The Vietnam Record Association (Vietkings) said the dish carries the profound traditional culture of the Nung Din ethic group in Muong Khuong Town – the birthplace of the dish – not only for its culinary value but also the spirituality of the group.
The seven colours include purple, red, blue, yellow, green, brown and white. The dish is dyed with special leaves collected from the forests or in gardens.
Glutinous rice used to cook the dish should be picked from the mountain because it has a natural fragrance and is softer compared with others.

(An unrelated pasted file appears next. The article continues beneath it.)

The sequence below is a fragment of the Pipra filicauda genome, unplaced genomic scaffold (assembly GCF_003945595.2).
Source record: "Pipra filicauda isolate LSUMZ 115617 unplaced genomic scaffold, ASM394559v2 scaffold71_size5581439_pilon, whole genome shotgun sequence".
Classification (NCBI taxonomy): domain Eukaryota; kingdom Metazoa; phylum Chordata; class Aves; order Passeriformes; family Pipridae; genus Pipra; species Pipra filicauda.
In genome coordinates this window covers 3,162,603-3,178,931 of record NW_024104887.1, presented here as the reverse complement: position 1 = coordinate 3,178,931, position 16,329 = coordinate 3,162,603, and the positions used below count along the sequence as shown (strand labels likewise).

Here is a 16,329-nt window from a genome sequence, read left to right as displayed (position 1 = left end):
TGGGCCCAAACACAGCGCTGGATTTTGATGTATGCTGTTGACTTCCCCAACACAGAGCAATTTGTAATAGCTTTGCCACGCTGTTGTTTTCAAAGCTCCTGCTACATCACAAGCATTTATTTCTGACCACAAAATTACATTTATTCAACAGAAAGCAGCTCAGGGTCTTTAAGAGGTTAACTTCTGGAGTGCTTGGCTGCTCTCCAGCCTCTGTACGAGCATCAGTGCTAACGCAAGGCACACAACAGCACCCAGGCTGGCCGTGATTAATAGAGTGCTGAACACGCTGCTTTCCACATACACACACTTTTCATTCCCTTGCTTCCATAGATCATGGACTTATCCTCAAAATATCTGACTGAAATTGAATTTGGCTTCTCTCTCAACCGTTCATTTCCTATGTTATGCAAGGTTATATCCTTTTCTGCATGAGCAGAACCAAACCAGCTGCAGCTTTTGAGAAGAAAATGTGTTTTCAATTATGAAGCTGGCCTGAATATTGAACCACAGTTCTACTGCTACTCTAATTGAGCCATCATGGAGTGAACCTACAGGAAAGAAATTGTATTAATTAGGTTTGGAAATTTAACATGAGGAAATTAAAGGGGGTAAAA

The process of dying the dish is rather complicated. After collecting the red, camellia and purple magenta leaves in the forest, they are boiled for 20 minutes and used to soak the glutinous rice for 6-8 hours before being steamed.
Locals also use turmeric roots and ginger leaves to make the yellow and green colours.
The dish is often cooked for funerals or wedding anniversaries and particularly during Tet (Lunar New Year) holiday.
Nung Din ethnic people believe that the seven-colour sticky rice will bring them good luck and good health all year round.